On February 7, 2014, the Chicago District Office of the Equal Employment Opportunity Commission brought suit in the U.S. District Court for the Northern District of Illinois against CVS Pharmacy, Inc., claiming that a severance agreement used by the company violates Title VII of the Civil Rights Act of 1964 because it is “overly broad, misleading and unenforceable….” Equal Employment Opportunity Commission v. CVS Pharmacy, Inc., civil action no. 14-cv-863 (N.D. Ill., February 7, 2014). This ASAP will address the background to this lawsuit, describe the EEOC’s new and aggressive position toward severance agreements, and provide recommendations for employers.
Articles Discussing Title VII Of The Civil Rights Act Of 1964.
On February 7, 2014, the Equal Employment Opportunity Commission (EEOC or Commission) sued CVS Pharmacy Inc. in federal court in Chicago to invalidate the company’s standard severance agreement. The lawsuit raises concerns because it attacks language that employers commonly use in severance agreements.
In EEOC v. Mach Mining, LLC,1 the Seventh Circuit became the first federal circuit to foreclose an employer’s ability to use the implied affirmative defense that the Equal Employment Opportunity Commission (EEOC) failed to conciliate prior to bringing suit. Under Title VII, after finding reasonable cause to believe a charge of discrimination has merit, the EEOC may sue only after it “has been unable to secure from the respondent a conciliation agreement acceptable to the Commission.”2 The court of appeals held that, based on the conciliation language in Title VII and Seventh Circuit precedent, the EEOC’s approach to conciliation during the administrative charge process is not judicially reviewable and not an affirmative defense to be used against the agency. The Seventh Circuit’s holding is contrary to every other circuit that has evaluated this issue.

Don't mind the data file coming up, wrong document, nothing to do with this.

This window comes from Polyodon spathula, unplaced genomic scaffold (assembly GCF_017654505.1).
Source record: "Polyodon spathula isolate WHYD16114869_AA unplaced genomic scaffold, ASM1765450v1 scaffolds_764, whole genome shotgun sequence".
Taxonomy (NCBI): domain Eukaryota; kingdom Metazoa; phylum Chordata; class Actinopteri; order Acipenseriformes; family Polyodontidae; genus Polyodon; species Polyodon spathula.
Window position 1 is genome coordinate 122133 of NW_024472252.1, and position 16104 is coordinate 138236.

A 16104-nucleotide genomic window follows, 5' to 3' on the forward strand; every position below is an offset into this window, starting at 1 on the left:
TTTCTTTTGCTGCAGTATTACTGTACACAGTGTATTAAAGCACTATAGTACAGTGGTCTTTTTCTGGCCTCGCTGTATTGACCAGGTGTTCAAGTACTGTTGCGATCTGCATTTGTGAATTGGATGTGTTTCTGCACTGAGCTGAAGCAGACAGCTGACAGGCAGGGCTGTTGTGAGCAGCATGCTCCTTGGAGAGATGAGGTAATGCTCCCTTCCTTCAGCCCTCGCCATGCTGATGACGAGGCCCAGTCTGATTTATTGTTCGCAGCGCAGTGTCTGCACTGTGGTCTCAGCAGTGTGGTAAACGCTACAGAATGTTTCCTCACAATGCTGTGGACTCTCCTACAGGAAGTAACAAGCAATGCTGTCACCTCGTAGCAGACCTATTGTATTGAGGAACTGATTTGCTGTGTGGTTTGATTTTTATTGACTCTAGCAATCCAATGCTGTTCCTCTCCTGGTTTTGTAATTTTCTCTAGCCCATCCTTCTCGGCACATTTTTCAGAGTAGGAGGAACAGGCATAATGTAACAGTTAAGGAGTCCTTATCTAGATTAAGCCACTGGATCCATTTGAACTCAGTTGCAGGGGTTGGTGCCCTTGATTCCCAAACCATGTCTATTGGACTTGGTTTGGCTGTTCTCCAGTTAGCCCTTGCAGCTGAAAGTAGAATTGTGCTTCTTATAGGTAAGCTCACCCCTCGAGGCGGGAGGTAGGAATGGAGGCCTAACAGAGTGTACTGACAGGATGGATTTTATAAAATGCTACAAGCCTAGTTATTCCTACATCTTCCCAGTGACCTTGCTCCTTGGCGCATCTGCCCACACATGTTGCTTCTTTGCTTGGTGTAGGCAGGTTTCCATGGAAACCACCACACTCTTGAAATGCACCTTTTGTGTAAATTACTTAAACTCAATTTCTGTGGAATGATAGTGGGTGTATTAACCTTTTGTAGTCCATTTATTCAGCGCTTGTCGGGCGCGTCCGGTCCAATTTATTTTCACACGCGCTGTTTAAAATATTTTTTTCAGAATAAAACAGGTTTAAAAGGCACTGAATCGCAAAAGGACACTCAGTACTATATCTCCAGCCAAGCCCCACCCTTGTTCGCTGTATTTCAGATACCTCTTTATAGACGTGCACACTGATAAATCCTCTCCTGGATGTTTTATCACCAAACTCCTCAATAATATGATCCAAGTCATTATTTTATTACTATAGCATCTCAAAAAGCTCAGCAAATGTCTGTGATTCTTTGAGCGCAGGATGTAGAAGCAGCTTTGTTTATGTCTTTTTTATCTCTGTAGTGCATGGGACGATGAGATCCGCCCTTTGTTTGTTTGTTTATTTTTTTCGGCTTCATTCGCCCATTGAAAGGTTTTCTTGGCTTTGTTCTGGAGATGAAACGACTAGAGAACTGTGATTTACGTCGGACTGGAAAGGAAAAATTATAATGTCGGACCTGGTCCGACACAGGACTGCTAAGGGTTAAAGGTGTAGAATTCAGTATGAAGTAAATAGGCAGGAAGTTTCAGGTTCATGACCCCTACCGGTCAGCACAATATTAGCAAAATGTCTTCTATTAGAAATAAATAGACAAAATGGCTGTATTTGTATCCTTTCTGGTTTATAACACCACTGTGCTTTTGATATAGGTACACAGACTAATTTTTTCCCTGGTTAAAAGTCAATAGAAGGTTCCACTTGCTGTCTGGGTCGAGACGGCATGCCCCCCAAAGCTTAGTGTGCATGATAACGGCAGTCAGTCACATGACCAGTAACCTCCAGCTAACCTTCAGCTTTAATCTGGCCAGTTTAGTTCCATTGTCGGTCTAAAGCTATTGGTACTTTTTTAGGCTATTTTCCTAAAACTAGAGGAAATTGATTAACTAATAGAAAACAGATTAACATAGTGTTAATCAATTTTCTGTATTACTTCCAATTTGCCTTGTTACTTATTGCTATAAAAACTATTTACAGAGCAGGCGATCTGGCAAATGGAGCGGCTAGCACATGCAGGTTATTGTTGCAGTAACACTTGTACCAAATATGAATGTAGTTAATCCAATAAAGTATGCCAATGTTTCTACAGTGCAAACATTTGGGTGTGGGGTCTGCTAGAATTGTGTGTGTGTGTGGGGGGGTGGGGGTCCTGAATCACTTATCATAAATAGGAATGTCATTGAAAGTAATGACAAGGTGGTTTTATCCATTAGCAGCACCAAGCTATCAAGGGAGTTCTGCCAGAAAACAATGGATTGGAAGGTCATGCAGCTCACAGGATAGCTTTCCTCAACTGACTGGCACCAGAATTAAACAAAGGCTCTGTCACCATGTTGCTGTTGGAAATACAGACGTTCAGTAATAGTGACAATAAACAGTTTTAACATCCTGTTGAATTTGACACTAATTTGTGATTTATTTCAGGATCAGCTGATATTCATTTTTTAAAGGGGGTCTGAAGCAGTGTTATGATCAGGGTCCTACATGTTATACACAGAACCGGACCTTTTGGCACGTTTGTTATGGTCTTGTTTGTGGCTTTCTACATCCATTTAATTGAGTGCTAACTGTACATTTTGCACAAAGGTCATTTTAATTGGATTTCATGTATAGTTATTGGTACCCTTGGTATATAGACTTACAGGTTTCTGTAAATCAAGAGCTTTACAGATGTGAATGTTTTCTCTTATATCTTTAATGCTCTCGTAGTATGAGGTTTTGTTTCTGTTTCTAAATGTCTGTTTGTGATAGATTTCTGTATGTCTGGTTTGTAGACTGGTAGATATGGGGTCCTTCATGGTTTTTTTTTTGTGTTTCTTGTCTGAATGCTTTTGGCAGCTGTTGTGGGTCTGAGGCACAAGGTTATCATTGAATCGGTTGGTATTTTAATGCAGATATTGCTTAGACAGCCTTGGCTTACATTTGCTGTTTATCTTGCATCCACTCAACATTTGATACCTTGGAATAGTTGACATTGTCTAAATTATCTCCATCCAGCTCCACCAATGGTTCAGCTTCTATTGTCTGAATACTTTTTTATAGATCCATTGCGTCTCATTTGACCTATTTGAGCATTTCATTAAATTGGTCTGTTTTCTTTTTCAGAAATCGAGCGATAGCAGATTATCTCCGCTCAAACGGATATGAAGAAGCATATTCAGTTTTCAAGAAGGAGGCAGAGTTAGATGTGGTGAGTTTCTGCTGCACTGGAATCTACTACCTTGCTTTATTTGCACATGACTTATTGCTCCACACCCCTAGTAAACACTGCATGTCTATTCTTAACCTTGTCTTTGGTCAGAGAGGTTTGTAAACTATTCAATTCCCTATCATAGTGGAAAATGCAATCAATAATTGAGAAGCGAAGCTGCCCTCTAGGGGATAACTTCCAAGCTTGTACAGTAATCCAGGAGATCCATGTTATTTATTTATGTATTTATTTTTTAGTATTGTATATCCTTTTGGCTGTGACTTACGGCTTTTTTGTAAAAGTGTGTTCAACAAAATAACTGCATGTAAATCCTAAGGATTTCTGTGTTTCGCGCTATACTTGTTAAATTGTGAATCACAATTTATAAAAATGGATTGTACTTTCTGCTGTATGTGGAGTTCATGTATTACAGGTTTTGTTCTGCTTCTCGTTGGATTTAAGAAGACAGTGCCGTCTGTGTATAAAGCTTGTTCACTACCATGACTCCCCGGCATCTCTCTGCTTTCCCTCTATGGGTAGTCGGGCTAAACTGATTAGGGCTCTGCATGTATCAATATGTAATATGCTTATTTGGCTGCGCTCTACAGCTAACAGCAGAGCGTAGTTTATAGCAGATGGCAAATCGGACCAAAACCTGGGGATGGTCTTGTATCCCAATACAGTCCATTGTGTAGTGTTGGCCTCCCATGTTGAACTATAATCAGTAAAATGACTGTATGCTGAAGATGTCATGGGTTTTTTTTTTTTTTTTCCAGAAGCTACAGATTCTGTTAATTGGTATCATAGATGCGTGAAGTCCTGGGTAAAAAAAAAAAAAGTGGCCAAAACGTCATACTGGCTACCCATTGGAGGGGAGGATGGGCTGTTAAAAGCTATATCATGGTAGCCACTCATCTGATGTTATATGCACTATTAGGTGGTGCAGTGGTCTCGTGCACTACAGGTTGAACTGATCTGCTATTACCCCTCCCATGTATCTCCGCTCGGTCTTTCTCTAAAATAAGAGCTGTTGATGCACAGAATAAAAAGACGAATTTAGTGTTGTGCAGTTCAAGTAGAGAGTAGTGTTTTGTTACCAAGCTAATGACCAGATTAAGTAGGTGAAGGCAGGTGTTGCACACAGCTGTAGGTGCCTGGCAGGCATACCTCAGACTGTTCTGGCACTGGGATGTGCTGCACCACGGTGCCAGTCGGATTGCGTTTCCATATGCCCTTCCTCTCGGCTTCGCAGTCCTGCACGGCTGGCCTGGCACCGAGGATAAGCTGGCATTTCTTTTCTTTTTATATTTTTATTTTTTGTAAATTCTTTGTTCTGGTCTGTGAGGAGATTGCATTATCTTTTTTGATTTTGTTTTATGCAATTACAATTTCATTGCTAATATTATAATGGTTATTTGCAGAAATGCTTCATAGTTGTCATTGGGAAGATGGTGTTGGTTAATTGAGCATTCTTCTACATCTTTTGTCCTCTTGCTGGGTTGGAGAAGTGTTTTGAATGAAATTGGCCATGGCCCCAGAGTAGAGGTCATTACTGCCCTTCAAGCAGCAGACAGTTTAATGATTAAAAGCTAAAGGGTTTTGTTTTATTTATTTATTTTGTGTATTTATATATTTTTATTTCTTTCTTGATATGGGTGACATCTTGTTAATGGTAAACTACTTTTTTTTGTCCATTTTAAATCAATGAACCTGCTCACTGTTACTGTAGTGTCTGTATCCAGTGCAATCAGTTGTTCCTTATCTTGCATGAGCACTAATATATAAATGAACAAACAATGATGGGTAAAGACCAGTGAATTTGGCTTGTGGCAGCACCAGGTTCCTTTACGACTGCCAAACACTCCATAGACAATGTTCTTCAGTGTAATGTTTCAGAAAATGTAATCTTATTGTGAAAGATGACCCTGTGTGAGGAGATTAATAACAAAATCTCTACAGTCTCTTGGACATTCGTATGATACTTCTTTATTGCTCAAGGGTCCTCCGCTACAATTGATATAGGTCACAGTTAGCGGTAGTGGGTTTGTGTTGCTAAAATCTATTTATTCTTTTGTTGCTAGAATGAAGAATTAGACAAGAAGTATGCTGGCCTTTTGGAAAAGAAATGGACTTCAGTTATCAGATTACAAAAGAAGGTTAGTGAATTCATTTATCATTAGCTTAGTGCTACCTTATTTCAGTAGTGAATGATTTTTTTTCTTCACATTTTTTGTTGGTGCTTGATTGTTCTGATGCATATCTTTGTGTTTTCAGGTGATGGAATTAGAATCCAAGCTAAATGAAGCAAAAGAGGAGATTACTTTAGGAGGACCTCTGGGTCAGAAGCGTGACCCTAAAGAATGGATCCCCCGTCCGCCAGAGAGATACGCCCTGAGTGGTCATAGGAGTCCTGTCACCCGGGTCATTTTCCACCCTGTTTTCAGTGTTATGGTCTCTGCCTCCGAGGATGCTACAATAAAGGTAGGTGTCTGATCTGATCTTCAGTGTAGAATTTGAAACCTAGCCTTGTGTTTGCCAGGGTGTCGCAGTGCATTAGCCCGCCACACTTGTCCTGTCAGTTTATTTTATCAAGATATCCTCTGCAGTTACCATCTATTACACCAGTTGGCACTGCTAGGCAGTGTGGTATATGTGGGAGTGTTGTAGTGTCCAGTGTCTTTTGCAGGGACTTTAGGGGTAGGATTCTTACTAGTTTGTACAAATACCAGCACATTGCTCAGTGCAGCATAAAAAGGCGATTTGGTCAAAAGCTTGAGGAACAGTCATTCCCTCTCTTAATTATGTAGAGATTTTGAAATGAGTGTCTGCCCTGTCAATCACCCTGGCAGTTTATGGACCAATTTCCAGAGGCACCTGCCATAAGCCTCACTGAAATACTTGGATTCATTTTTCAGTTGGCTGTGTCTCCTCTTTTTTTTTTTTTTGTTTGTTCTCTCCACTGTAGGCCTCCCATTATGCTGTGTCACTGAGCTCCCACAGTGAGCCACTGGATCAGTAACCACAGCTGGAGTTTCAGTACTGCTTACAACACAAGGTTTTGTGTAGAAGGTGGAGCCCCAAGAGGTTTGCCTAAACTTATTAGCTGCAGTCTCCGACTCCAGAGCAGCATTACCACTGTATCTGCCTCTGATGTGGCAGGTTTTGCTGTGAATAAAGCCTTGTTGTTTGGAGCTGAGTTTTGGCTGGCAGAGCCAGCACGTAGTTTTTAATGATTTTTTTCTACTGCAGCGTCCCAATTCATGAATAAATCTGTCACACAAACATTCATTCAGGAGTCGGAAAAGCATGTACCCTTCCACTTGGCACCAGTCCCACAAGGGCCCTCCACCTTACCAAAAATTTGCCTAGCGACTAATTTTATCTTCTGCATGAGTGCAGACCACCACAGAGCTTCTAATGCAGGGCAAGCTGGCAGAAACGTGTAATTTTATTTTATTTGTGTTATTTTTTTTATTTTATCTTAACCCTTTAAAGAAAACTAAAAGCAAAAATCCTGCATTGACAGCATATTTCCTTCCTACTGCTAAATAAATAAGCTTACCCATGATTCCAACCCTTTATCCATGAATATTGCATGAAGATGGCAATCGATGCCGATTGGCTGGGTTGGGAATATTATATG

Goldberg Segalla LLP’s Governmental Liability, Civil Rights, and Labor and Employment Newsletterprovides a summary of the latest court decisions shaping the landscape of civil rights, government liability and employment practice. The intent of our review is to provide local governments, school districts, governmental agencies, governmental officials, private entities and insurance companies with an overview of the national decisions impacting the representation and defense of all entities that may be subject to claims involving individual civil rights and employment practices. We greatly appreciate your interest in our newsletter and ask for your commentary, as well as questions. Please feel free to share this publication with your colleagues.
The U.S. Supreme Court has agreed to consider whether severance payments made to employees who are terminated are subject to Social Security and Medicare taxes (“FICA” taxes). In United States v. Quality Stores, Inc., No. 10-1563 (6th Cir. Sept. 7, 2012), the U.S. Court of Appeals for the Sixth Circuit affirmed a district court ruling that severance payments were not wages subject to FICA taxes. The Internal Revenue Service (IRS) requested review.
In Thompson v. ABVI Goodwill Services, 2013 U.S. App. LEXIS 18680 (2nd Cir., Sept. 9, 2013, unpublished decision), the Second Circuit upheld the District Court’s dismissal of an age discrimination case. The court held that the plaintiff’s supervisor’s comments indicating the plaintiff should “retire” were insufficient to raise an inference of discrimination as it was but one comment, and separated by 20 months from the plaintiff’s termination. Likewise, comments as to where the plaintiff “should work” were ignored by the court, as they contained no age related reference.